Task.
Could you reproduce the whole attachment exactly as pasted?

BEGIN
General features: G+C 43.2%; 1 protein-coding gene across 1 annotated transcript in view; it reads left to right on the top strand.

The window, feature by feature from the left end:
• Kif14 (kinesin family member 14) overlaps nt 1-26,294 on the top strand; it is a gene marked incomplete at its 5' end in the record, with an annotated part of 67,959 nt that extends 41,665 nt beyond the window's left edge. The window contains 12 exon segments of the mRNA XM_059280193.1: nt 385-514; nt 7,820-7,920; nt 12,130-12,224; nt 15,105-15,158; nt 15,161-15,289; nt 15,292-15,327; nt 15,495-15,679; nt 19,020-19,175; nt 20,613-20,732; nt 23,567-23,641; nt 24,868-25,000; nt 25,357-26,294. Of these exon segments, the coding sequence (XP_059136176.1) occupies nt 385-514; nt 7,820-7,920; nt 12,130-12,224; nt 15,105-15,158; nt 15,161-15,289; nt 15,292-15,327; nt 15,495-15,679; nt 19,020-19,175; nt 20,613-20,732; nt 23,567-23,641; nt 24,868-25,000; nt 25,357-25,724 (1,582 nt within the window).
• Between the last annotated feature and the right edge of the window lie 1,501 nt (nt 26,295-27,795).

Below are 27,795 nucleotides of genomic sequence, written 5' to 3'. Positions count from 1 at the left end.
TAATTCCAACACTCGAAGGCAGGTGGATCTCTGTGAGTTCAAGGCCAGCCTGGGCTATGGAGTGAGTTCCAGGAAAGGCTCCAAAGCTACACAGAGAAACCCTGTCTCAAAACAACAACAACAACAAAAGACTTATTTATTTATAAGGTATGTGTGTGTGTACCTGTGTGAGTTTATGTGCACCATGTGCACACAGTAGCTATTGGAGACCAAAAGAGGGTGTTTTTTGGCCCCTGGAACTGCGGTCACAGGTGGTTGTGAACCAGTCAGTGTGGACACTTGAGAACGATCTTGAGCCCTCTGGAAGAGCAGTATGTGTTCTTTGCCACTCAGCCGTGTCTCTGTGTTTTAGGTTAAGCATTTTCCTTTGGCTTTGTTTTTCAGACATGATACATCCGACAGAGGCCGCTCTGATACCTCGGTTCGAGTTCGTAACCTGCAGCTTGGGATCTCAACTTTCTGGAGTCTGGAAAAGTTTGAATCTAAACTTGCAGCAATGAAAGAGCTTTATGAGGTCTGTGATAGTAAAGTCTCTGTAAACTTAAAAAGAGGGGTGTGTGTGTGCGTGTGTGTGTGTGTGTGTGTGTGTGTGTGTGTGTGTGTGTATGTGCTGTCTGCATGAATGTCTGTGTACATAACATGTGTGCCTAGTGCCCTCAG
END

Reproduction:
General features: G+C 43.2%; 1 protein-coding gene across 1 annotated transcript in view; it reads left to right on the top strand.

The window, feature by feature from the left end:
• Kif14 (kinesin family member 14) overlaps nt 1-26,294 on the top strand; it is a gene marked incomplete at its 5' end in the record, with an annotated part of 67,959 nt that extends 41,665 nt beyond the window's left edge. The window contains 12 exon segments of the mRNA XM_059280193.1: nt 385-514; nt 7,820-7,920; nt 12,130-12,224; nt 15,105-15,158; nt 15,161-15,289; nt 15,292-15,327; nt 15,495-15,679; nt 19,020-19,175; nt 20,613-20,732; nt 23,567-23,641; nt 24,868-25,000; nt 25,357-26,294. Of these exon segments, the coding sequence (XP_059136176.1) occupies nt 385-514; nt 7,820-7,920; nt 12,130-12,224; nt 15,105-15,158; nt 15,161-15,289; nt 15,292-15,327; nt 15,495-15,679; nt 19,020-19,175; nt 20,613-20,732; nt 23,567-23,641; nt 24,868-25,000; nt 25,357-25,724 (1,582 nt within the window).
• Between the last annotated feature and the right edge of the window lie 1,501 nt (nt 26,295-27,795).

Below are 27,795 nucleotides of genomic sequence, written 5' to 3'. Positions count from 1 at the left end.
TAATTCCAACACTCGAAGGCAGGTGGATCTCTGTGAGTTCAAGGCCAGCCTGGGCTATGGAGTGAGTTCCAGGAAAGGCTCCAAAGCTACACAGAGAAACCCTGTCTCAAAACAACAACAACAACAAAAGACTTATTTATTTATAAGGTATGTGTGTGTGTACCTGTGTGAGTTTATGTGCACCATGTGCACACAGTAGCTATTGGAGACCAAAAGAGGGTGTTTTTTGGCCCCTGGAACTGCGGTCACAGGTGGTTGTGAACCAGTCAGTGTGGACACTTGAGAACGATCTTGAGCCCTCTGGAAGAGCAGTATGTGTTCTTTGCCACTCAGCCGTGTCTCTGTGTTTTAGGTTAAGCATTTTCCTTTGGCTTTGTTTTTCAGACATGATACATCCGACAGAGGCCGCTCTGATACCTCGGTTCGAGTTCGTAACCTGCAGCTTGGGATCTCAACTTTCTGGAGTCTGGAAAAGTTTGAATCTAAACTTGCAGCAATGAAAGAGCTTTATGAGGTCTGTGATAGTAAAGTCTCTGTAAACTTAAAAAGAGGGGTGTGTGTGTGCGTGTGTGTGTGTGTGTGTGTGTGTGTGTGTGTGTGTGTGTATGTGCTGTCTGCATGAATGTCTGTGTACATAACATGTGTGCCTAGTGCCCTCAG